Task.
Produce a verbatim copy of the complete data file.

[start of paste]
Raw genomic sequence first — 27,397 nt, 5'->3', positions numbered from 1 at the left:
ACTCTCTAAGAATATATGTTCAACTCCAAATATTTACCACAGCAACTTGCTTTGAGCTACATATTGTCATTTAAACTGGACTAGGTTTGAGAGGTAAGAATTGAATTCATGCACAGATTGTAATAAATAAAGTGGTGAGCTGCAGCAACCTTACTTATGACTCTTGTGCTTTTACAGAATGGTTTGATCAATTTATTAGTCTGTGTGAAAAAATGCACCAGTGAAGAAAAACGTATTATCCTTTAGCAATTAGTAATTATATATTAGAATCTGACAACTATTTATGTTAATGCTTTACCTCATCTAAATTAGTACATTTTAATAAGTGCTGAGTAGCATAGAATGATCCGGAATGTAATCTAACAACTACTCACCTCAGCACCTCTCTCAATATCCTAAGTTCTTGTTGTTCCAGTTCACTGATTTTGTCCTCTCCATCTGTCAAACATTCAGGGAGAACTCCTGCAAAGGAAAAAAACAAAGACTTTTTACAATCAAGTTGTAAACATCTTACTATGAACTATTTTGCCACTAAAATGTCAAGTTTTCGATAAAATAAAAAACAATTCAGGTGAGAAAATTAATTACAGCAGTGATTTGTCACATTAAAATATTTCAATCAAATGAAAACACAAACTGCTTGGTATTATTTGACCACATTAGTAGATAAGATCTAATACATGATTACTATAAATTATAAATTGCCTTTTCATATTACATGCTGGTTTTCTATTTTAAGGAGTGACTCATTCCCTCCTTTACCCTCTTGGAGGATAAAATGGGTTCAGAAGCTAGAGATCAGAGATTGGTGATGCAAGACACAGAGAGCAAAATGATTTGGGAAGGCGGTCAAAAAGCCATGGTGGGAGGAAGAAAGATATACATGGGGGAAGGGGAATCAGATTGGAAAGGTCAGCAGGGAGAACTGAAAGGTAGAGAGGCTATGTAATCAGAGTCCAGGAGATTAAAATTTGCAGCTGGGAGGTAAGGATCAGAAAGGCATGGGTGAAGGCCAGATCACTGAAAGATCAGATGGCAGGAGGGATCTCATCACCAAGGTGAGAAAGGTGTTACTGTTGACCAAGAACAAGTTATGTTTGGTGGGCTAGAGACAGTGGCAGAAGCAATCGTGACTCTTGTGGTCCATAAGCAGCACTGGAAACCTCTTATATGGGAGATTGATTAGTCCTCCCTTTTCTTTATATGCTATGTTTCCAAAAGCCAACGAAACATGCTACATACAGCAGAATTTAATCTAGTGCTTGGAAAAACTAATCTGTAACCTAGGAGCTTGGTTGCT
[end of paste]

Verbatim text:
Raw genomic sequence first — 27,397 nt, 5'->3', positions numbered from 1 at the left:
ACTCTCTAAGAATATATGTTCAACTCCAAATATTTACCACAGCAACTTGCTTTGAGCTACATATTGTCATTTAAACTGGACTAGGTTTGAGAGGTAAGAATTGAATTCATGCACAGATTGTAATAAATAAAGTGGTGAGCTGCAGCAACCTTACTTATGACTCTTGTGCTTTTACAGAATGGTTTGATCAATTTATTAGTCTGTGTGAAAAAATGCACCAGTGAAGAAAAACGTATTATCCTTTAGCAATTAGTAATTATATATTAGAATCTGACAACTATTTATGTTAATGCTTTACCTCATCTAAATTAGTACATTTTAATAAGTGCTGAGTAGCATAGAATGATCCGGAATGTAATCTAACAACTACTCACCTCAGCACCTCTCTCAATATCCTAAGTTCTTGTTGTTCCAGTTCACTGATTTTGTCCTCTCCATCTGTCAAACATTCAGGGAGAACTCCTGCAAAGGAAAAAAACAAAGACTTTTTACAATCAAGTTGTAAACATCTTACTATGAACTATTTTGCCACTAAAATGTCAAGTTTTCGATAAAATAAAAAACAATTCAGGTGAGAAAATTAATTACAGCAGTGATTTGTCACATTAAAATATTTCAATCAAATGAAAACACAAACTGCTTGGTATTATTTGACCACATTAGTAGATAAGATCTAATACATGATTACTATAAATTATAAATTGCCTTTTCATATTACATGCTGGTTTTCTATTTTAAGGAGTGACTCATTCCCTCCTTTACCCTCTTGGAGGATAAAATGGGTTCAGAAGCTAGAGATCAGAGATTGGTGATGCAAGACACAGAGAGCAAAATGATTTGGGAAGGCGGTCAAAAAGCCATGGTGGGAGGAAGAAAGATATACATGGGGGAAGGGGAATCAGATTGGAAAGGTCAGCAGGGAGAACTGAAAGGTAGAGAGGCTATGTAATCAGAGTCCAGGAGATTAAAATTTGCAGCTGGGAGGTAAGGATCAGAAAGGCATGGGTGAAGGCCAGATCACTGAAAGATCAGATGGCAGGAGGGATCTCATCACCAAGGTGAGAAAGGTGTTACTGTTGACCAAGAACAAGTTATGTTTGGTGGGCTAGAGACAGTGGCAGAAGCAATCGTGACTCTTGTGGTCCATAAGCAGCACTGGAAACCTCTTATATGGGAGATTGATTAGTCCTCCCTTTTCTTTATATGCTATGTTTCCAAAAGCCAACGAAACATGCTACATACAGCAGAATTTAATCTAGTGCTTGGAAAAACTAATCTGTAACCTAGGAGCTTGGTTGCT